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Migration from the Levant, 1800-2000

Deadline:

October 31, 2011

Event Date:

April 20, 2012 - April 22, 2012

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North Carolina State University, 20-22 April 2012

The Mashriq and the Mahjar:
Migration from the Levant, 1800-2000

Organisers, Akram Khater, John Karam, Andrew Arsan


It has now been two decades since the publication of Albert Hourani and
Nadim Shehadi’s edited volume The Lebanese in the World, the first
comprehensive attempt to track the dispersal of Eastern Mediterranean
men and women through the world in the nineteenth and twentieth
centuries, and its effects on the lands of their birth. In the
intervening years, the study of modern Eastern Mediterranean migration
has blossomed into an intellectually fecund and ever-expanding field.
This growth has coincided with the “transnational turn”, which has
spurred on historians and social scientists to look beyond the confines
of the nation-state with a renewed enthusiasm for world history and with
a focus on the interconnections forged between various regions of the
globe by circulation of people, goods, and ideas. These developments
have not just encouraged further study of Eastern Mediterranean
migration; they also offer scholars the possibility of arriving at a
new, and more refined, understanding of the Middle East and its
entanglements with the rest of the world.

Organised to mark the twentieth anniversary of Hourani and Shehadi’s
path-breaking effort, this conference seeks to take stock of recent work
on migration from present-day Lebanon, Syria and Israel/Palestine, to
open up fruitful discussion, and to chart paths for future research. It
will bring together scholars working in different disciplines to
consider the connections, comparisons, and contrasts between migrants’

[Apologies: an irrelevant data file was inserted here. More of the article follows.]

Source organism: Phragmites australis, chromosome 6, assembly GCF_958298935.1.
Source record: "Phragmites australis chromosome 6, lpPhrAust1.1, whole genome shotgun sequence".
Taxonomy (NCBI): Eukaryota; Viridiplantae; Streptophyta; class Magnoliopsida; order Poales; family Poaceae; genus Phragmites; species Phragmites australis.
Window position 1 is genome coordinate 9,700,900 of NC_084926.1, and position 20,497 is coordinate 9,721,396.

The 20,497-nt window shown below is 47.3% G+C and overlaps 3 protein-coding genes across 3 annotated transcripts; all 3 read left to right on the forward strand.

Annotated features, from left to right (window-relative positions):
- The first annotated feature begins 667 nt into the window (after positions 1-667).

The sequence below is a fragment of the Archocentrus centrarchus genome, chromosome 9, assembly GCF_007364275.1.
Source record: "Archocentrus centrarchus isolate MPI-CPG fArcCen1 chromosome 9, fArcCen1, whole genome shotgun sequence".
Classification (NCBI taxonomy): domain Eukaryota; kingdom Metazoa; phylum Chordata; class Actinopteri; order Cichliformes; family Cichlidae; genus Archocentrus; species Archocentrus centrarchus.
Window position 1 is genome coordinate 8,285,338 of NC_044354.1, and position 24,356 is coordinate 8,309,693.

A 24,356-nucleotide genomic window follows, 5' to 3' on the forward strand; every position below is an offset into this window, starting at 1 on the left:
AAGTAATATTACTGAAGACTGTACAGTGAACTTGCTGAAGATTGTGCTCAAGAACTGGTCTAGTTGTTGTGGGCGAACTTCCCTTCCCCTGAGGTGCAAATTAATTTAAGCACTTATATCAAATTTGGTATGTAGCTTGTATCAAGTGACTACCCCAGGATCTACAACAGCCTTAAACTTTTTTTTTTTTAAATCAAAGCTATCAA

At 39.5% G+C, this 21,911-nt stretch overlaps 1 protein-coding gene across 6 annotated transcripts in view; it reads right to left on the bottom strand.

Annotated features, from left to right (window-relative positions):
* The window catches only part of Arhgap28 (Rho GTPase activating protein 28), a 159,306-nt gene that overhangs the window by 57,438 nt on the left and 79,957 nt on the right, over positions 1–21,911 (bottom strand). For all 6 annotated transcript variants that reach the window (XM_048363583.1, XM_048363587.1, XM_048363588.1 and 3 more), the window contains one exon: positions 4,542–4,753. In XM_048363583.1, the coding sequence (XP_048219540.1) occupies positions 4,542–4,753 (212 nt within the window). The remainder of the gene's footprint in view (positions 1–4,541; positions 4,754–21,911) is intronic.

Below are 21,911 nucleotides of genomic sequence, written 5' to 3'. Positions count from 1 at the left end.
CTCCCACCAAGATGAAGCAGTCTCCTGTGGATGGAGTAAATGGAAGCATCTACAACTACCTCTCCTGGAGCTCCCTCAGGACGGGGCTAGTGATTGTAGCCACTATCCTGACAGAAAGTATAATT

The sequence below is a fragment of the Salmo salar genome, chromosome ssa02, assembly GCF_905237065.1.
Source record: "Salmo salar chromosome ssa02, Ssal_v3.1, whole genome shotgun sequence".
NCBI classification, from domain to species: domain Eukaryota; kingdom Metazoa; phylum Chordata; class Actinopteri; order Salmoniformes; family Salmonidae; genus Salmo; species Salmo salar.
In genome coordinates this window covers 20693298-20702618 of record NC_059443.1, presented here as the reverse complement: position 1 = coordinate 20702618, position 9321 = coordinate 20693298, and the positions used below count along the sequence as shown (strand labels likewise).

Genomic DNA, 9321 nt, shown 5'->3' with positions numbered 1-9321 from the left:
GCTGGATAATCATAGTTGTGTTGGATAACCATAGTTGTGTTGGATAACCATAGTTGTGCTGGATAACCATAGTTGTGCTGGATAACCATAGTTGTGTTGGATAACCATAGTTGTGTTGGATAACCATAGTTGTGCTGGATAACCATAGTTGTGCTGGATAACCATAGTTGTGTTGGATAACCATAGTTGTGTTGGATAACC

experiences in different periods and locales. With this in mind, we
invite scholars working on any aspect of migration from the Levant over
the last two centuries to contribute theoretically innovative and
empirically grounded papers that might enhance our understanding of the
multifaceted process of movement. Though the central focus of the
conference will be on those who left the lands which now make up
Lebanon, we would welcome contributions on migration from present-day
Syria and Israel/Palestine.

Possible topics might include:
– The political and intellectual history of migrant communities
– The role of gender, race, and class in structuring these communities,
and their relations to their hosts
– The transformation of religion and religious institutions and
practices through migrations
– The social and economic history of these communities, their
occupations, and everyday habits
– Literary and political representations of the diasporic experience
– Return migration and relations to the Middle East

The conference will be held from April 20-22 2012 at North Carolina
State University under the auspices of the Khayrallah Program for
Lebanese-American Studies.

Please send abstracts of 250-300 words, including name, contact details,
and institutional affiliation as a word or PDF document by 31 October
2011 to the conference organisers:

Akram Khater, North Carolina State University akram_khater@ncsu.edu
John Tofik Karam, DePaul University, jkaram2@depaul.edu
Andrew Arsan, Princeton University, aarsan@princeton.edu

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